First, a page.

By Erin Brown, Sports Editor
Members of the Student Athlete Advisory Committee (SAAC) spend Sunday nights in a pretty spectacular way. Student athletes from USM come together with athletes from Special Olympics Maine Cumberland County to host a Unified Sports event showcasing a different sport every Sunday night. SAAC officer Lauren Lessard and SAAC advisor Samantha Allen pitched the idea at a Special Olympics Maine coaches meeting earlier this fall and the partnership was born.
The program alternates sports throughout an eight-week drop-in session to allow athletes to get an idea of the drills and skills that different sports entail. It also allows different members from different teams at USM to offer pointers and insights for their own sports.
This past week’s lesson was on volleyball. USM’s women’s volleyball team came out in full force to facilitate the event and teach athletes the different skills and techniques involved in of volleyball.
The night started out with dynamic stretching then some warm ups and skill exercise where the students taught the basics of volleyballs to athletes. The second half of the evening was spent playing games and a “king of the court” type tournament.
Words of encouragement, high-fives and laughs were all you could hear throughout Hill gymnasium. The energy was so warm and inviting that it was no surprise everyone in attendance had a smile beaming from their face during the entire night.
Elizabeth Mackie, the Special Olympics of Maine Cumberland County Area Manager, comes to the event every week as well. Mackie integrates herself into the drills and games enjoying the fun, but also working as an interpreter for some of the athletes.
“Cumberland County has quite a few Unified Programs that are more recreational in nature. This program has allowed our athletes more skills development in relation to the sports and has allowed them more one on one support during the skills training with the abundance of USM partners,” Mackie said about the program.
Mackie also spoke about how the unified program has already done so well that they have plans to continue the partnership in the spring, but this time working on the social aspects of sports such as being a teammate.
Several SAAC cabinet members are part of the volleyball team including President Mo Raymond, Vice President Robbi Termentozzi and Public Relations Coordinator Nicole Schmitz.
All three were extremely active throughout the evening with engaging athletes, setting up drills and facilitating the teams. All three and the rest of the SAAC cabinet, have been focused on creating a partnership with the Special Olympics for a while now.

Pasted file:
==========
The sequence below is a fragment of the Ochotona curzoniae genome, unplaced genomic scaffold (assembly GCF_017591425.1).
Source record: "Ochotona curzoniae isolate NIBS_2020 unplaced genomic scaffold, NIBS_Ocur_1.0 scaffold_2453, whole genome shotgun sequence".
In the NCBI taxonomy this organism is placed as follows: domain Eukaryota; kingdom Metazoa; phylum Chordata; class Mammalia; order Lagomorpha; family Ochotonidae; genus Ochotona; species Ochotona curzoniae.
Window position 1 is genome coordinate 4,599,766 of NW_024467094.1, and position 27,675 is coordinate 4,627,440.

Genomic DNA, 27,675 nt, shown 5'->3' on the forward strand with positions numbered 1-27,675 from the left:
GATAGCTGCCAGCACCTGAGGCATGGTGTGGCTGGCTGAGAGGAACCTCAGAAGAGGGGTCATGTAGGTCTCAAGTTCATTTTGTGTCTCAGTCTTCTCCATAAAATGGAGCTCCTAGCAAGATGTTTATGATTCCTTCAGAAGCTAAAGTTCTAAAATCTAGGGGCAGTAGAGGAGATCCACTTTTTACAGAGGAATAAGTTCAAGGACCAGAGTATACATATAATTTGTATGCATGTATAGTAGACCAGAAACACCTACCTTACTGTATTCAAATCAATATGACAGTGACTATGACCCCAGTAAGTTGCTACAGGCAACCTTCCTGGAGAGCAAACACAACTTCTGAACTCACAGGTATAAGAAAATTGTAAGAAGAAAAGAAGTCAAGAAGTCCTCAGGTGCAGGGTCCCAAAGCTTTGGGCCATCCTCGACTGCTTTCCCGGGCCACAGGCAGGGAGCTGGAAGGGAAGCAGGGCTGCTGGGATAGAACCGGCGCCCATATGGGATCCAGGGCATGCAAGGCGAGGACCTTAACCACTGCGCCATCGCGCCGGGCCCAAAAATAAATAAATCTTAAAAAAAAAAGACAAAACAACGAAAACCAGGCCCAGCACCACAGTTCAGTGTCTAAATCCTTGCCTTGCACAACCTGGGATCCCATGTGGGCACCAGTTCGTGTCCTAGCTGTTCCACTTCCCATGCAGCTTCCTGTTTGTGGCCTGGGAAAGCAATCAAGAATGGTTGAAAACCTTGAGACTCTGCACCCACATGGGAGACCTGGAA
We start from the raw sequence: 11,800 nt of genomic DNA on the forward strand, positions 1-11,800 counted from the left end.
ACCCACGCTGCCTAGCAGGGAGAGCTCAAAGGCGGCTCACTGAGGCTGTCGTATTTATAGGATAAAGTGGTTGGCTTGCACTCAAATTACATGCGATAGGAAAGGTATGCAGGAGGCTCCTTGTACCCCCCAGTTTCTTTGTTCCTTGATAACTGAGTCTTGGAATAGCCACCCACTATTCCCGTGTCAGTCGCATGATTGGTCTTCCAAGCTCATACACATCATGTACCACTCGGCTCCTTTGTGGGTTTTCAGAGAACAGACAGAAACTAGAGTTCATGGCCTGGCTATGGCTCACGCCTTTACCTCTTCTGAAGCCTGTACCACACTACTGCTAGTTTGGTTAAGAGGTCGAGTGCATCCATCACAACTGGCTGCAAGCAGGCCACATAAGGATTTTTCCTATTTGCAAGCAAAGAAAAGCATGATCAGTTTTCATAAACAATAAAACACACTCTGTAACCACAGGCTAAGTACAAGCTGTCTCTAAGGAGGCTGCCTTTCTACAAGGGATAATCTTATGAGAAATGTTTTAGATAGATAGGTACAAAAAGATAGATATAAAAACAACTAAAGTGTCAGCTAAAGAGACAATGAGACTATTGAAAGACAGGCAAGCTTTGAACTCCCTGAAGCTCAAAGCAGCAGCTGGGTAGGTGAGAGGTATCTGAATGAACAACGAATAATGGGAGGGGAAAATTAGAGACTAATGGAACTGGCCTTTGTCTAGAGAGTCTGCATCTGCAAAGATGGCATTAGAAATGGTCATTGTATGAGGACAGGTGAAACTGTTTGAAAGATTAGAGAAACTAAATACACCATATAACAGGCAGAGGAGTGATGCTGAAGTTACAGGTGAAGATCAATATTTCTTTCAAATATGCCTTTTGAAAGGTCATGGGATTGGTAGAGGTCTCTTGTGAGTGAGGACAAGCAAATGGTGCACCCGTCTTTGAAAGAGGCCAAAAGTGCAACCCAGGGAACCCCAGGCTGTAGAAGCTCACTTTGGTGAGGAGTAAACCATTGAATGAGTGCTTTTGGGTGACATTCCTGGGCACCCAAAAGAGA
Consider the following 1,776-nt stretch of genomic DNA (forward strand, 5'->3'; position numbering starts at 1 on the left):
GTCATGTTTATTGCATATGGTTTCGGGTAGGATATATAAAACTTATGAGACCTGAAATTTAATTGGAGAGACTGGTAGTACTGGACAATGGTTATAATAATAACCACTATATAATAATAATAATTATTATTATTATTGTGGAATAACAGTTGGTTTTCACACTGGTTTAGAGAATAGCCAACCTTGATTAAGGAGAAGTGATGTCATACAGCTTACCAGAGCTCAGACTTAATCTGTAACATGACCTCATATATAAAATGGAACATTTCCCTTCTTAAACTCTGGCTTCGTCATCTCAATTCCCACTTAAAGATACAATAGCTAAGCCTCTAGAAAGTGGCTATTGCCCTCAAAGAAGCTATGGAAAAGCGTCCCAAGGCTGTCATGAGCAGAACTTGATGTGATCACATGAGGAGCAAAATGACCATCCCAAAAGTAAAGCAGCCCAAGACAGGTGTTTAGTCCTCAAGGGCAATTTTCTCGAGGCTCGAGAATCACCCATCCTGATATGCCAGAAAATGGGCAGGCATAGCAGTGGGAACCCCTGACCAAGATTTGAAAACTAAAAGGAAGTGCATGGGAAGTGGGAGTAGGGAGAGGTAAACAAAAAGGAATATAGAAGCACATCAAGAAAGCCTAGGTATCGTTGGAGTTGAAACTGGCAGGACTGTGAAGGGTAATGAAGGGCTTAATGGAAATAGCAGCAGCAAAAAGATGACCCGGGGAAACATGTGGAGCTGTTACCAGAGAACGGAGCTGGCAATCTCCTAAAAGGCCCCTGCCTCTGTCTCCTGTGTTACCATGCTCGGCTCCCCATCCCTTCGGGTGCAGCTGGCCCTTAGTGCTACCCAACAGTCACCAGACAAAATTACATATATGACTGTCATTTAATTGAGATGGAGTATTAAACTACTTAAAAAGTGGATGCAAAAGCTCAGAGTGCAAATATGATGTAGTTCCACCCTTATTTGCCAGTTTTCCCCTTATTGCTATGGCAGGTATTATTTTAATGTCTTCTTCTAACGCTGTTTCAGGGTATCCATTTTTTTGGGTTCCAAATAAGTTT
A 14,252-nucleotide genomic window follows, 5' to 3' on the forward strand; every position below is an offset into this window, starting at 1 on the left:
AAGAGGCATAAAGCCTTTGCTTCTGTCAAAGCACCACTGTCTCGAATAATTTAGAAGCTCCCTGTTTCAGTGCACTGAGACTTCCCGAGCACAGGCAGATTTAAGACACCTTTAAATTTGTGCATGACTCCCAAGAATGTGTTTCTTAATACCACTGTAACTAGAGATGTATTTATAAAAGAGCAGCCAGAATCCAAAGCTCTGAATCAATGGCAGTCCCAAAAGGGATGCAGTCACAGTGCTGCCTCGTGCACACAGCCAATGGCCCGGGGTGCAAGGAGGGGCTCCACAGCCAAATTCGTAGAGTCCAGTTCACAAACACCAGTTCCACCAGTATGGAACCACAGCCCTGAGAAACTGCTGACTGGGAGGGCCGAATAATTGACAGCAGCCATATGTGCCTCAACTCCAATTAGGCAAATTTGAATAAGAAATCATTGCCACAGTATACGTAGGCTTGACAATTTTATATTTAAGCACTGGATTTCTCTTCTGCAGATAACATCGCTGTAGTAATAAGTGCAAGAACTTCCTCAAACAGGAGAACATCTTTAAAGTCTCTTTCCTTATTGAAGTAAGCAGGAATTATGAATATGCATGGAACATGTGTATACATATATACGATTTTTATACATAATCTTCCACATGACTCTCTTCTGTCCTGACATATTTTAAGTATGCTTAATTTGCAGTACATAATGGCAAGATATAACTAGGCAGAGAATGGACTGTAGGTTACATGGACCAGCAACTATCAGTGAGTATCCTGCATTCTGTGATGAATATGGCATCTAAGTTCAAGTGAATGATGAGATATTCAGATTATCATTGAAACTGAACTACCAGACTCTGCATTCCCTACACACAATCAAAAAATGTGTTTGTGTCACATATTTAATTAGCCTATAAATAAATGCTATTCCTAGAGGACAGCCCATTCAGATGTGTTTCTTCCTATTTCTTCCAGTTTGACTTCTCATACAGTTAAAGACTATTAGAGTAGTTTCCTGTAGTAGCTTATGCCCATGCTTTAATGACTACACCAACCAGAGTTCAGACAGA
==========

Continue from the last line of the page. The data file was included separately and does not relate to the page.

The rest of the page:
President Raymond, a junior, said, “We’ve been talking about working with the Special Olympics since I was a freshman and we’ve been trying to work our way in to find a good schedule for all athletes to participate. This was the first year we were able to do Sunday nights so we had to take the opportunity and so far it’s been really good.”
The members spoke about the importance of why they chose to style the program the way they did. Raymond talked about the feeling of unity that the athletes who participate get out of the program saying, “It’s definitely important for everyone to feel like they’re a part of a team and that’s probably the best part of being on a team.”
Vice President Termentozzi talked about how much SAAC enjoys getting themselves involved to benefit the surrounding community and knew Special Olympics was another great program for them to get into.
Termentozzi also said, “It makes a huge difference in their lives to see and get skills from players, because they can take away these skills when they’re playing volleyball down the road and they can go on to teach teammates of theirs how to hit or to set the ball.”
Mackie talked about the importance of these student athletes who are volunteering their time on Sunday nights and how vital they are to Special Olympics Maine saying, “We’re always looking for new volunteers and it’s a great way for USM students to give back. It’s also a great way for students in education, occupational and physical therapy and psychology students to get hands on experience with some of the population they may work with in the future, as well as learning about and possibly making contacts with local agencies for future employment.”